Category Archives: Police

Beware Of Bicyclists. And Bicyclists: Beware!

Our long winter of  nor’easters is over (we hope). Spring is here. Up pop daffodils. Dandelions. And bicyclists.

Westporters are not always great at sharing roadways. An alert — and upset — “06880” reader writes:

My pet peeve is bicyclists in town and their road manners.

Today a guy headed north on Hillspoint towards the old Positano’s and Elviras. As I approached at a distance I briefly tapped my horn. When I came around him I was completely in the other lane, making sure I was more than 3 feet away.

I made a full stop at the sign. The cyclist blasted by me on the right without any attempt at stopping.

I hit the horn to express my displeasure. He offered a 1-finger salute as he weaved around the pedestrians, and ignored the Cadillac trying to turn into Old Mill. Here’s the video:

 

Westport Police are aware of the issue. They say: “Westport is here for everyone to enjoy. Let’s share the road and be courteous so cyclists, pedestrians and motorists can make it safely to their destinations.”

They advise bicyclists:

  • Ride where you are expected to be seen. Travel in the same direction as traffic. Signal and look over your shoulder before changing lanes or turning.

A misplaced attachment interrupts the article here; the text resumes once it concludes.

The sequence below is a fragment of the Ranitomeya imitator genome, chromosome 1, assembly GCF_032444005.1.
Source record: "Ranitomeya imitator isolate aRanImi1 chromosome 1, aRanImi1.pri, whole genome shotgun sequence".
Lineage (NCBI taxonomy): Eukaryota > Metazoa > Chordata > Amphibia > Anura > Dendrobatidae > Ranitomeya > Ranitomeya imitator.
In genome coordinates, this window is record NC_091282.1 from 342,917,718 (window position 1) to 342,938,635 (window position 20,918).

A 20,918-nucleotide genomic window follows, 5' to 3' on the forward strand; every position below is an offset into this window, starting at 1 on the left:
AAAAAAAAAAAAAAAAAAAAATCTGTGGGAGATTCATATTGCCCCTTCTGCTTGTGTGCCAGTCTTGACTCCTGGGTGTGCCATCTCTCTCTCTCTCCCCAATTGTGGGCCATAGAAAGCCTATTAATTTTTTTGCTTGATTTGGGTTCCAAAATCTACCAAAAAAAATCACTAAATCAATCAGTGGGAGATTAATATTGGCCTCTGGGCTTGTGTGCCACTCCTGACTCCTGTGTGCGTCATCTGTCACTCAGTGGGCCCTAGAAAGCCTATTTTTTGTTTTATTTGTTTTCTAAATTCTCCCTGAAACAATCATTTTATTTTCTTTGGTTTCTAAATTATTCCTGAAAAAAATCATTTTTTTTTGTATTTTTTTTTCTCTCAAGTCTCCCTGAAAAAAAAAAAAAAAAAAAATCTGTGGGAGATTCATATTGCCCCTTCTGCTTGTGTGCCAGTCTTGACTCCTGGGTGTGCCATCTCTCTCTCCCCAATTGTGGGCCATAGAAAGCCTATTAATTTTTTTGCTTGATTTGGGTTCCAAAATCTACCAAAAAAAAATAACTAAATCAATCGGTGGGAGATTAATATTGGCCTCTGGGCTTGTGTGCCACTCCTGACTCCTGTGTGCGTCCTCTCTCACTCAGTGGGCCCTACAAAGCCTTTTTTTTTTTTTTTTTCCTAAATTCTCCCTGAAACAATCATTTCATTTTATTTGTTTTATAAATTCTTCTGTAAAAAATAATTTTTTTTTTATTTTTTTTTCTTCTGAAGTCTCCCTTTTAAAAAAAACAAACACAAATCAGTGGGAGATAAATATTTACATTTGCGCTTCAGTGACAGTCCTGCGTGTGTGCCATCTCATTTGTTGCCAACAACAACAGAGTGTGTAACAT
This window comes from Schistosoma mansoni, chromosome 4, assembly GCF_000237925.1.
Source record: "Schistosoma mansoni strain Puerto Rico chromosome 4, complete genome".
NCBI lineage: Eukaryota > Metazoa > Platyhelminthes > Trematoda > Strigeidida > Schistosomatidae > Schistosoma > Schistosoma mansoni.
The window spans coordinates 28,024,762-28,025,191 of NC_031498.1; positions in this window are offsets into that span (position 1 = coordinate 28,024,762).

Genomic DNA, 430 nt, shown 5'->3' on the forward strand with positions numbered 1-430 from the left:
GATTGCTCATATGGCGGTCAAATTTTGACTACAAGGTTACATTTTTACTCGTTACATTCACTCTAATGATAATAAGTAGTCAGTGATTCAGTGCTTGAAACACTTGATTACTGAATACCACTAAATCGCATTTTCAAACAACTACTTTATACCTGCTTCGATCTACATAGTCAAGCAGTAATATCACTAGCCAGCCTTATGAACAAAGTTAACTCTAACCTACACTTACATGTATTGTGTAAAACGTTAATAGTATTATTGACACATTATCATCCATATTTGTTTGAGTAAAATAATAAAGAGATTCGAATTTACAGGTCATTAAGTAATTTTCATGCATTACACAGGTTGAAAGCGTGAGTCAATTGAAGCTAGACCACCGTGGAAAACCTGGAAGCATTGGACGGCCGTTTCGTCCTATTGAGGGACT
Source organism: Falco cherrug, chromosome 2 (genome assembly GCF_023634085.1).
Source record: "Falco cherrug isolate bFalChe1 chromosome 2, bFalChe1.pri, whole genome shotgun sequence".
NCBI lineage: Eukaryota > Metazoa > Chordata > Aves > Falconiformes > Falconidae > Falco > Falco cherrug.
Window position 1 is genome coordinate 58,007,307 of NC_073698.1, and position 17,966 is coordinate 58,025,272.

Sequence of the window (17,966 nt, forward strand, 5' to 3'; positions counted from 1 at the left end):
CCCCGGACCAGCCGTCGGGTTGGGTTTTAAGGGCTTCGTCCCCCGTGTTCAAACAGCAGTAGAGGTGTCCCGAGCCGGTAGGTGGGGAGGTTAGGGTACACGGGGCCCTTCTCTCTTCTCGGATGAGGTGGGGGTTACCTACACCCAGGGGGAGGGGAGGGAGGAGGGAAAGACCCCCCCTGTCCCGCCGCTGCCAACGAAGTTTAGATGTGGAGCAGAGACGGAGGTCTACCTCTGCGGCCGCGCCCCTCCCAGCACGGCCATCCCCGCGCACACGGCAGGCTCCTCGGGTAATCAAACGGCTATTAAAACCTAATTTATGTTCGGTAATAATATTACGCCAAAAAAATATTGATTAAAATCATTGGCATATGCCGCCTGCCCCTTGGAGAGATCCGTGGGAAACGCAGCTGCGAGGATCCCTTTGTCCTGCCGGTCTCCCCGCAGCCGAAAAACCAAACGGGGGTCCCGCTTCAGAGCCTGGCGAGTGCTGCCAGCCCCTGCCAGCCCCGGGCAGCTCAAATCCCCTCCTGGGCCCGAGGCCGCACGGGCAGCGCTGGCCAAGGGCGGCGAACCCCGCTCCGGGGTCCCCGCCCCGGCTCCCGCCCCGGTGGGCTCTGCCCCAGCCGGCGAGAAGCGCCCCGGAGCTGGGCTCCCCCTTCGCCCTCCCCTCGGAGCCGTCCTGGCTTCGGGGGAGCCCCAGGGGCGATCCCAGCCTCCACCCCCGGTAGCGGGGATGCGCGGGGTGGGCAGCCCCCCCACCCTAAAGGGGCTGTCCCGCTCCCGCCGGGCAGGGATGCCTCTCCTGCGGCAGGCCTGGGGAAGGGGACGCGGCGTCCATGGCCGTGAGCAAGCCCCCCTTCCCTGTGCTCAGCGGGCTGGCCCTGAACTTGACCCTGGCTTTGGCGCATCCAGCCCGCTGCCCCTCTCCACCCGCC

• Riding more than 2 abreast is against the law, except in designated bike lanes. Those riding 2 abreast cannot impede the normal and reasonable movement of traffic.
  • Wear equipment to make you more visible to others, like bright and reflective clothing. Outfit your bicycle with reflectors, a white front light and red rear light.
  • Always wear a helmet.
  • Tuck and tie your shoe laces and pant legs so they don’t get caught in your bike chain.
  • Obey all traffic rules and signs. Always give proper hand signals.
  • Always ride with the traffic — as close as possible to the right side of the road.
  • Ride in designated bike lanes when present.
  • Be sure the roadway is clear before entering.
  • Yield right of way to pedestrians.
  • Pass pedestrians and other bicyclists with care by first announcing “on your left” or “passing on your left,” or use a bell.
  • Slow down and look for cars backing out of driveways or turning.

Westport roads sometimes seem like this.

[OPINION] Don Bergmann: “Police In Schools Is A Mistake”

Alert “06880” reader Don Bergmann writes:

Following the 2012 shooting at Sandy Hook School Elementary School, Westport undertook and paid for many school security actions.

One first step was to hire the Kroll security firm to generate a school security report. No member of the public, no members of the RTM and, I believe, no member of the Board of Finance was permitted to read the Kroll report.

Well in advance of the report, the issue of police in our schools was raised and discussed.  Then-superintendent of schools Elliott Landon made it clear that he did not support police in our schools.

I believe that judgment was supported by the then-Board of Education, and most in Westport. I believe that judgment evidenced a conclusion that the presence of police in our schools sent the wrong message, and was inconsistent with the function and spirit of education. My recollection is that the idea of police in our schools was viewed as something that had no home in places of learning, youthful interaction and openness.